In our recent September release we announced the release of core API endpoints for our new webhooks API feature. All of us on the API team are really excited to announce the release of our first set of webhooks topics and full API endpoints.
But some of you may be asking, “What are webhooks and why should we be excited about them?” Well, those are great questions!
Webhooks are an API framework that has been around for quite a few years now. To use Phil Leggetter’s description from ProgrammableWeb, webhooks are “an HTTP POST callback request sent to the URL of a user’s choice in response to some event occurring. They offer effective server to server communication without long running connections.”
Webhooks allow apps to receive relevant real-time events that are happening with connected clients. They are easily consumed because all you need is an HTTP endpoint that can handle a POST request. Additionally, they’re easily integrated with your existing architecture — all you need is the web server your web app is already using.
Webhooks change the direction of the API conversation
At their core, webhooks simply change the direction of the API conversation. A typical API conversation starts with the consumer calling a REST API, asking a question such as “Can you give me all of my contacts?” or “Have any contacts been created in the past hour?”
What if you are really interested in the question “Have any contacts been created in the past 5 minutes?” Without using webhooks, you could only answer that question by making an API call 12 times an hour. If it turns out that contacts are only being created once or twice a day, your app is making lots of low value API calls.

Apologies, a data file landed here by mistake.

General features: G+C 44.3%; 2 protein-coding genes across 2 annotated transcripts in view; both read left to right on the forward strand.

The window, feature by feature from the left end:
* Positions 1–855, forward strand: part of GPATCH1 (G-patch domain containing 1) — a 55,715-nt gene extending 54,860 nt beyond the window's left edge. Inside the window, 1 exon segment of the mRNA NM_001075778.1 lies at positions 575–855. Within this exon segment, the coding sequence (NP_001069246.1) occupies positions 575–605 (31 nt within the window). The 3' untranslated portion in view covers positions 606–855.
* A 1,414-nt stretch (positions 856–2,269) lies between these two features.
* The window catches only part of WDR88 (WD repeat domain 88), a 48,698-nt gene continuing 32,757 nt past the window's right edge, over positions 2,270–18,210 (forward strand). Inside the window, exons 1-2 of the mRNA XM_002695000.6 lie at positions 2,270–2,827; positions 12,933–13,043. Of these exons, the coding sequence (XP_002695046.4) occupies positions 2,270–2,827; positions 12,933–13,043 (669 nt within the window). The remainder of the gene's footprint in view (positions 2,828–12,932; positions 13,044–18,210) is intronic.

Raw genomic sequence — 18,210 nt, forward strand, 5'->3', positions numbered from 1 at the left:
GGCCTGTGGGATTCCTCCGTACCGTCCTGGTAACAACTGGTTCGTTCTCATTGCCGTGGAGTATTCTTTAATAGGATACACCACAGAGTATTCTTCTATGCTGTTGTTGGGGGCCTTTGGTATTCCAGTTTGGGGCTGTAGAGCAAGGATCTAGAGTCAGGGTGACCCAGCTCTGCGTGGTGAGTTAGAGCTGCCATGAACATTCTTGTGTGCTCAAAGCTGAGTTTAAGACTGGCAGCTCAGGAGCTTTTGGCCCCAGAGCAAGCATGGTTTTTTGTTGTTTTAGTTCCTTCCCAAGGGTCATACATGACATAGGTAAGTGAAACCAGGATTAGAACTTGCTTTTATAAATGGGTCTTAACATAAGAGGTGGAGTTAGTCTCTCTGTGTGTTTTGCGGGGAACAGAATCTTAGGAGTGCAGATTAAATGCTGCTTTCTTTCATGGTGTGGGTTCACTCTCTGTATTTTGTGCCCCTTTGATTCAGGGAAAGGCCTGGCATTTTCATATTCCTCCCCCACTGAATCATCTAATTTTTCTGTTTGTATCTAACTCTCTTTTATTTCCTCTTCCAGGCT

The WebHooks framework instead takes the Event Listener model we all know and love from desktop and browser development and creates a similar model for REST APIs. With WebHooks, answering the question “Have any contacts been created in the past 5 minutes?” looks like this:
- Look through the available WebHook topics for the one that will give you what you need , such as “contact.created”
- Subscribe to that topic by giving it a callback_url of the webhook handler hosted on your server
- Wait until the API server tells you something happened asynchronously when it calls your callback_url
- Act on the notification by retrieving the new contacts using the existing REST API endpoints.
- Profit from all of the just in time webhooks notifications you’re getting instead of polling for events that may not have happened!
Ok, so the last one is a little over the top, but you get the idea. For a company with the amount of API traffic Constant Contact has, this framework could end up saving us millions of low value API calls each month. I am always excited to find new ways to save our developers time, make their jobs easier, and make their integrations better! Webhooks is a great addition to our API set to help developers do this.
This month, we released Billing API webhooks. These API endpoints notify a partner when one of their customers has a billing tier increase or decrease, which would mean that their next bill is going to be different. Our goal is to look at all of the other asynchronous events that Constant Contact generates, from contacts to tracking data, and develop a full set of webhook topics that developers can use to build out amazing web and mobile applications.
Do you have an idea for Webhooks you’d like to see implemented? Share it in the comments section below!